During the day, I spend a lot of time researching online. I may be looking for coding tips on articles I'm writing for my programming columns. I may see something on Facebook or LinkedIn that I'd like to reference for articles on futurist issues, or politics, or industry trends. I may come across a reference image or detailed information about a place for the novels that I write. Anyone who writes regularly likely also spends a significant amount of time finding and compiling such resources.
Recently, I started using Google Keep as a way to help me more effectively organize the information that I have. There are similar tools out there - essentially bin-boards of various flavors - but Google Keep has several characteristics that put the app a cut above most.
Keep is an extension for your browser (with most browsers supported) that launches a small pop-up window that includes the link or reference, along with a mechanism for adding additional commentary text and (perhaps more importantly) also lets you assign the link to one or more categories. Dismissing the link involves just clicking off of it, while you can open up the Google Keep app from the summary to see all of the entries as "cards", either as a list or as a grid.
By itself, this is perhaps only slightly more useful than bookmarks in the browser. Where Keep shines, however, is in the ability to add multiple, user definable categories. For instance, for a picture of the space needle in Seattle, I can annotate it with the hash tags #building #spaceneedle #seattle #location #stormcrow #novel. Once saved, I can also search on multiple tags. Thus, if I wanted to get a link to all the buildings in my novel (in-progress) Storm Crow, I'd go to the search page and type in "stormcrow seattle", to get all of the reference pics that I've taken for Stormcrow that are set in Seattle.
I've actually gone one step further with this and created faceted tags. For instance, I can sort on the "cards" by creating tags like "character:Briannen_Storme" (my protagonist in one of my novels), "location:Seattle", and "work:Storm_Crow". This way, I can get all pictures of characters in the Search dialog by typing in:
which then displays the following results:
The search can do full text queries as well, so specific text can be stored in each note, but the ability to organize taxonomically as to me one of the most powerful aspects of Google Keep. Additionally, ordering is managed based on time, but it can be overridden by a drag and drop arrangement. It's also possible to select multiple images and apply tags to all of them at once (very useful when dealing with large uploads) and to change the names of specific taxonomy terms, which will echo through all of the notecards in the system.
Each card also can be expressed as lists. One technique that I've found to create a networked graph is to add, as entries in these lists, vector pairs containing a relationship of the card's entity (who the card is about) to some other card's entity. As an example, the three characters Briannen Storm, Cassiel Temple and Siobhan Sinclair are cousins. To show this relationship, I defined a notation (here for Briannen) that indicates the cousin relationships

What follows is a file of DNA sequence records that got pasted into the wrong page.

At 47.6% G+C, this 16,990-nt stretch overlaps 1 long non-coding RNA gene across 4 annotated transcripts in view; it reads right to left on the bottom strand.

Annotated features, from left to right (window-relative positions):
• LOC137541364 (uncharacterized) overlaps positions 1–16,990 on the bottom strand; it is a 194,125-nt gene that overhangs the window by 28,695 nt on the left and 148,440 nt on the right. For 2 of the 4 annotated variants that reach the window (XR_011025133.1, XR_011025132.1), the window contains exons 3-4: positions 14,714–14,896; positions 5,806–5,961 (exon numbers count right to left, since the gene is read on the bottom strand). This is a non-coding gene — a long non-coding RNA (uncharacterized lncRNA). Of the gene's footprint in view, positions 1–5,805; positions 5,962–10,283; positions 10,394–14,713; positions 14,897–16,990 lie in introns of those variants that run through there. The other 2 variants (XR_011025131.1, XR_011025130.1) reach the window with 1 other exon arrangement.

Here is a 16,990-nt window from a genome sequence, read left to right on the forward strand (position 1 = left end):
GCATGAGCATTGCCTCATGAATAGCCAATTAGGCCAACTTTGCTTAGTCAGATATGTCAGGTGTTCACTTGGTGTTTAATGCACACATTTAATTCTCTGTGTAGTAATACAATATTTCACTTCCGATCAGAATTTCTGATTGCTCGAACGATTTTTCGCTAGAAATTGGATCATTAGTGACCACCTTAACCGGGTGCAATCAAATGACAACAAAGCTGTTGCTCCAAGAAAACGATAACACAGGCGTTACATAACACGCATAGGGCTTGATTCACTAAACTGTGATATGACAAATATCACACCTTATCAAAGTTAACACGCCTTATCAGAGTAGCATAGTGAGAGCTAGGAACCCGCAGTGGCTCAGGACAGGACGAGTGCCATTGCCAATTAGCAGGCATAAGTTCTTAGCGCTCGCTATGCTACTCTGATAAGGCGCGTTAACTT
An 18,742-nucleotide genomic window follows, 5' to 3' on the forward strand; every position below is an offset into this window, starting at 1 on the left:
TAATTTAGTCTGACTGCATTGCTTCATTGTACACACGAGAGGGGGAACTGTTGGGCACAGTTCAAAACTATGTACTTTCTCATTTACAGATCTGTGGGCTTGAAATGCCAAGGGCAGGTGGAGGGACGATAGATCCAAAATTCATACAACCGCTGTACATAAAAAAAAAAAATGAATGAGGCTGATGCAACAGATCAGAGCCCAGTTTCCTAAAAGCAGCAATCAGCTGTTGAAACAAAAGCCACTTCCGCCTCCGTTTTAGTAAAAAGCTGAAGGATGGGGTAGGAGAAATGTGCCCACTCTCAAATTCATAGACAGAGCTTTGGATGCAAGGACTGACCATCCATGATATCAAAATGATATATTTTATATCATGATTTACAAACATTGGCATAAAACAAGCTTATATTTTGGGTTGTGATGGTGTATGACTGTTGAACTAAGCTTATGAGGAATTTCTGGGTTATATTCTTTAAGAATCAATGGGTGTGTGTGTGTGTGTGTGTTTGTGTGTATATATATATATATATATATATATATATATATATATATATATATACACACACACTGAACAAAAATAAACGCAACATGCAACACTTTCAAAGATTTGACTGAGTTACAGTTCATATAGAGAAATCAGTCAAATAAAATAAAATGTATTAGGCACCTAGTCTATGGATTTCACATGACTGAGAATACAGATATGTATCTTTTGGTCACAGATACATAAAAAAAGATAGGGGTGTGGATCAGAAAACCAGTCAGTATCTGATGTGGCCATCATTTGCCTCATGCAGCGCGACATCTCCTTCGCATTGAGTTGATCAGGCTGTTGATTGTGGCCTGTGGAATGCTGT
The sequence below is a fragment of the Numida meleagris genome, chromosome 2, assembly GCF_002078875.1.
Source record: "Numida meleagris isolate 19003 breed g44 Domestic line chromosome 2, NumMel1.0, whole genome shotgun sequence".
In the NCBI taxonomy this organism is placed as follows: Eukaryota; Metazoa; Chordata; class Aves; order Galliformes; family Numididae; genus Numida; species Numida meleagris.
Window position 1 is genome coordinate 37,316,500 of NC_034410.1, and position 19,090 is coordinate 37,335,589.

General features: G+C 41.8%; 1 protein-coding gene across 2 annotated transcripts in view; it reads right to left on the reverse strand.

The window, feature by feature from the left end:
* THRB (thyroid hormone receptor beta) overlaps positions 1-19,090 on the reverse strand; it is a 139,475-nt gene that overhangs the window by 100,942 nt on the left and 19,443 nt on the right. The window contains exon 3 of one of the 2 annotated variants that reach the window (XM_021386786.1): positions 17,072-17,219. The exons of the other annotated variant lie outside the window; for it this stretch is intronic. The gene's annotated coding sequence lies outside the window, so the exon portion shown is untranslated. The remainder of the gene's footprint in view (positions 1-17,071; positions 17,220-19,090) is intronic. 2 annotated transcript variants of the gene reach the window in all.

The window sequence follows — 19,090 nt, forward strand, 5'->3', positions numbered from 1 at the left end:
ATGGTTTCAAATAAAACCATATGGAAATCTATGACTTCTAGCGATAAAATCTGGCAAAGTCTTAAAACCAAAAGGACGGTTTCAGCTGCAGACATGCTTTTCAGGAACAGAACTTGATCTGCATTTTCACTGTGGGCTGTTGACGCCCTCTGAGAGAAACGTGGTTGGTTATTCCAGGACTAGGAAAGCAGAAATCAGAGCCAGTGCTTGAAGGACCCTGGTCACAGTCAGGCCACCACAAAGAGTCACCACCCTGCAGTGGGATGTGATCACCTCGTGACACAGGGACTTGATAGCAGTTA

Assuming that each entry has similar terms, a search can be done using the class name (character:) to insure that only characters are considered here. So, to find all of the cousins of Siobhan Sinclair, you'd then put the following into the Search bar
This is a poor man's SPARQL, but with some work you can use it to not only do straight text search but also to do very faceted semantics. One key point to remember with this is that unlike Google's normal search, Keep search is a full AND search - it retrieves cards based upon the intersection of found terms. Given that there are no algorithms determining page rankings, this approach actually makes more sense for attempting to find a comparatively limited number of resources that contain all of the key terms.
You can also use (and set) different color cards to help visualize groups more effectively. For instance, for my novels, I'll sort out entries by work:storm_crow, then select character:, topic:, and location: in turn, click on the Groups card window, press ctrl-A (select All) then from the color button in the menu, set each to a different color - characters in blue, locations in orange, topics in green and so forth. I can then search by color, using that as kind of a quick working memory to help me keep small sets managed.
I haven't yet had a chance to play with the Google Keep API (yes, there is one), but the ramifications that it has for both semantics and digital asset management should not be underestimated. Every asset has a URL (and in most cases has several), though at this stage it only allows for direct uploads of images (video links can be added, they just can't be uploaded).
While I'm pretty impressed with Google Keep, I'd love the ability to drag link lines between different notecards, like stringing them together with threads. Once drawn, the user could then specify (or define) a property that establishes the relationship the line represents. This could then be displayed as a true graph, not just an implicit one.
Overall, Google Keep is a good concept management toolset, and is rapidly replacing bookmarks in my workflow, bringing order out of chaos.
Kurt is the founder and CEO of Semantical, LLC, a consulting company focusing on enterprise data hubs, metadata management, semantics, and NoSQL systems. He has developed large scale information and data governance strategies for Fortune 500 companies in the health care/insurance sector, media and entertainment, publishing, financial services and logistics arenas, as well as for government agencies in the defense and insurance sector (including the Affordable Care Act). Kurt holds a Bachelor of Science in Physics from the University of Illinois at Urbana–Champaign.